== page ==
Bard embracing Red Sox role change

586520.jpg

Bard embracing Red Sox role change

FORT MYERS, Fla. -- Daniel Bard is embarking on a new phase of his career and it is not one which he is undertaking lightly.

Toward the end of last season, Bard approached Red Sox management and signaled that he would like to transition from the bullpen to the starting rotation.

Last November, however, Bard thought his idea for a job change was over before it began. Closer Jonathan Papelbon left the Red Sox to sign a four-year, 50 million deal with the Philadelphia Phillies and Bard naturally assumed that the Sox would now ask him to shift from set-up man to closer.

Instead, general manager Ben Cherington said he would reconstruct the back end of the bullpen on his own and allow Bard to go forward with his plan to start.

The move was cemented when Bard spoke with new manager Bobby Valentine for the first time.

"He asked me, 'What do you want to do?' " recounted Bard Tuesday. "I said, 'I want to start or close. I think I can do either one really well. Whatever you guys think will help the team more.' Turns out, they think starting's the way to go."

That was good news for Bard, who, despite his offer to do either, preferred to close.

"It's a change of scenery," he said. "If I do the same things that I did the last three years out of the bullpen and can convert that to almost three times as many innings, it's a no-brainer. It's going to help the team more and it's a new challenge for me. I'm excited about it."

But while Bard is motivated to make the switch, the move is more complicated than that. Beyond whatever mental adjustments Bard must make, there's the matter of the physical demands.

"There's a lot of unknowns," acknowledged Bard. "I haven't thrown these many innings in my whole life. But then again, I also think that 75 innings out of the bullpen, to me and guys I've talked to who've made this transition before, there's just as much wear-and-tear on your arm and your body as 200 in the rotation."

Indeed, because Bard has never pitched more than 75 innings in a single season in the big leagues, there had been talk that the Sox would impose a strict innings limit on him in his first season as a starter, in much the same way might with a young pitcher being promoted to the majors for the first time.

Bard, however, doesn't believe that will be necessary.

"I don't want an innings limit," said Bard. "If I'm (tired) in August, I'll say something to them. But I don't see that happening. I think my delivery is pretty fluid that the wear-and-tear on my arm is not going to be a whole lot different than it has been in past years."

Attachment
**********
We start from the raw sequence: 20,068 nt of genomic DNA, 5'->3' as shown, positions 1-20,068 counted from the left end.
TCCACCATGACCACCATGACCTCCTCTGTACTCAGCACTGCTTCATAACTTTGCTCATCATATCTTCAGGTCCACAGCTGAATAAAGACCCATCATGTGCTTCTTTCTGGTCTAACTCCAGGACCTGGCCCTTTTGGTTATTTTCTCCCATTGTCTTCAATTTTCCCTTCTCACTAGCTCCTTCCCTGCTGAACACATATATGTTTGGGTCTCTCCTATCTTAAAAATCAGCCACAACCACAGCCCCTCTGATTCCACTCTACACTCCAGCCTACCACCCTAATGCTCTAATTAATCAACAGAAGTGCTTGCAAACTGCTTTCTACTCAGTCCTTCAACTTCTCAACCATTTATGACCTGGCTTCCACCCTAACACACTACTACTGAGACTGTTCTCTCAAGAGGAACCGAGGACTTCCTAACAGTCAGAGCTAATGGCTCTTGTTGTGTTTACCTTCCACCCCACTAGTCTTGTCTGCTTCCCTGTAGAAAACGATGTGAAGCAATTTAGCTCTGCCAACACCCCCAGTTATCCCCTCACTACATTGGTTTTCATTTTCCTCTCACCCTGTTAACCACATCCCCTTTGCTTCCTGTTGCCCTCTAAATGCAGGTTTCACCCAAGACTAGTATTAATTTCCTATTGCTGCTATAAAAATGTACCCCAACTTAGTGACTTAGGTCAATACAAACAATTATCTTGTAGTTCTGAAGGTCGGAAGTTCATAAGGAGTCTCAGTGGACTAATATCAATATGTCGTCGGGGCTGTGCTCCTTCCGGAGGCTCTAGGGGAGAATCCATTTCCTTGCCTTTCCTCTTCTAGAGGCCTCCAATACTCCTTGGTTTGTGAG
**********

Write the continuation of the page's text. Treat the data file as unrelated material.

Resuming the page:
This spring, Bard will attempt to successfully transition in a way that Papelbon did not. In the spring of 2007, concerned with how his shoulder would hold up in the long run, the Sox experimented with moving Papelbon from closer to starter.

Halfway through the spring, however, Papelbon decided he was made for pitching the ninth inning and convinced manager Terry Francona and general manager Theo Epstein to let him return to the back end of the bullpen.

"He said it didn't work for him (because) his mentality was so geared toward pitching every day," said Bard. "That's just the way he works. He's got to be doing something all the time. I have a little bit of that in me. I love the reliever lifestyle, getting ready to go every day. But that's going to be the difference, the mental side of it, trying to find something to occupy my time those four days in between."

This is not Bard's first foray into the starting rotation. In his first year in pro ball, Bard made 22 starts at Single A and compiled a bloated a 7.08 while averaging more than a walk an inning.

But Bard said his struggles were unrelated to his role. His mechanics were a mess and he would have had difficulty pitching anytime.

"If you can find video of me in '07," he said ruefully, "my mechanics were so messed up. It's not a surprise I couldn't throw strikes on a somewhat regular basis. The next year, I made the move to the bullpen and I made a lot of tweaks to my mechanics to get back to where I was comfortable. That's the reason my results got better; it had nothing to do with my role change."

The biggest adjustment, Bard believes, will be immersing himself more fully into advance scouting reports and game-planning to get the same hitters out three times, instead of just once as a reliever.